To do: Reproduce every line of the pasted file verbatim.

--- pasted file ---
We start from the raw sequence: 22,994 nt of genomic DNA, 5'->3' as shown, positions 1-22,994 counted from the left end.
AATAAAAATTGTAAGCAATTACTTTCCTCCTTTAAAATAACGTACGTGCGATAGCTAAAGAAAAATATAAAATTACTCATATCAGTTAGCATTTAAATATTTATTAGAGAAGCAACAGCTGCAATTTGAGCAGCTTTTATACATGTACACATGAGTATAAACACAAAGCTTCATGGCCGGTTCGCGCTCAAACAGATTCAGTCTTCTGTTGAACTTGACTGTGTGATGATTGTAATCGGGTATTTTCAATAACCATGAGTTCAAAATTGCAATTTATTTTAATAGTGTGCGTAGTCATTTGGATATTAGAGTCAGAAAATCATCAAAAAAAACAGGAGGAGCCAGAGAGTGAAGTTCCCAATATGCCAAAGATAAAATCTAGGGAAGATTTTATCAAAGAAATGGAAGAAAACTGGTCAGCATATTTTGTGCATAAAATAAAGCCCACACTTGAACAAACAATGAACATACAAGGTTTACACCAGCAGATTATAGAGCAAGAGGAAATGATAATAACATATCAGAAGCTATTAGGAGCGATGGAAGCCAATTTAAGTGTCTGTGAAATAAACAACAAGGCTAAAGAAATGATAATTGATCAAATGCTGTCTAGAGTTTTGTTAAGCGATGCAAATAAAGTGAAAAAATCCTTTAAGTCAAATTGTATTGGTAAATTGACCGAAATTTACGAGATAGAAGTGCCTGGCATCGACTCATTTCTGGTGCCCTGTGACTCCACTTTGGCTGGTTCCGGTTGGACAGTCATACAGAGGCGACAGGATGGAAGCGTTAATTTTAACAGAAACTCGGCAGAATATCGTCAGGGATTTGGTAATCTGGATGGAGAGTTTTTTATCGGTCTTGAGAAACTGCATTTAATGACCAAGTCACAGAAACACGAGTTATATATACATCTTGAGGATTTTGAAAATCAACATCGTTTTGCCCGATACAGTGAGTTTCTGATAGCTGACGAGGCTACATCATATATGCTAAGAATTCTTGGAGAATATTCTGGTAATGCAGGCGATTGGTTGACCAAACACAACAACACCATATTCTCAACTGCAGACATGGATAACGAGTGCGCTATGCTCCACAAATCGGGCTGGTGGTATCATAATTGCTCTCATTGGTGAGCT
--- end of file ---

We start from the raw sequence: 22,994 nt of genomic DNA, 5'->3' as shown, positions 1-22,994 counted from the left end.
AATAAAAATTGTAAGCAATTACTTTCCTCCTTTAAAATAACGTACGTGCGATAGCTAAAGAAAAATATAAAATTACTCATATCAGTTAGCATTTAAATATTTATTAGAGAAGCAACAGCTGCAATTTGAGCAGCTTTTATACATGTACACATGAGTATAAACACAAAGCTTCATGGCCGGTTCGCGCTCAAACAGATTCAGTCTTCTGTTGAACTTGACTGTGTGATGATTGTAATCGGGTATTTTCAATAACCATGAGTTCAAAATTGCAATTTATTTTAATAGTGTGCGTAGTCATTTGGATATTAGAGTCAGAAAATCATCAAAAAAAACAGGAGGAGCCAGAGAGTGAAGTTCCCAATATGCCAAAGATAAAATCTAGGGAAGATTTTATCAAAGAAATGGAAGAAAACTGGTCAGCATATTTTGTGCATAAAATAAAGCCCACACTTGAACAAACAATGAACATACAAGGTTTACACCAGCAGATTATAGAGCAAGAGGAAATGATAATAACATATCAGAAGCTATTAGGAGCGATGGAAGCCAATTTAAGTGTCTGTGAAATAAACAACAAGGCTAAAGAAATGATAATTGATCAAATGCTGTCTAGAGTTTTGTTAAGCGATGCAAATAAAGTGAAAAAATCCTTTAAGTCAAATTGTATTGGTAAATTGACCGAAATTTACGAGATAGAAGTGCCTGGCATCGACTCATTTCTGGTGCCCTGTGACTCCACTTTGGCTGGTTCCGGTTGGACAGTCATACAGAGGCGACAGGATGGAAGCGTTAATTTTAACAGAAACTCGGCAGAATATCGTCAGGGATTTGGTAATCTGGATGGAGAGTTTTTTATCGGTCTTGAGAAACTGCATTTAATGACCAAGTCACAGAAACACGAGTTATATATACATCTTGAGGATTTTGAAAATCAACATCGTTTTGCCCGATACAGTGAGTTTCTGATAGCTGACGAGGCTACATCATATATGCTAAGAATTCTTGGAGAATATTCTGGTAATGCAGGCGATTGGTTGACCAAACACAACAACACCATATTCTCAACTGCAGACATGGATAACGAGTGCGCTATGCTCCACAAATCGGGCTGGTGGTATCATAATTGCTCTCATTGGTGAGCT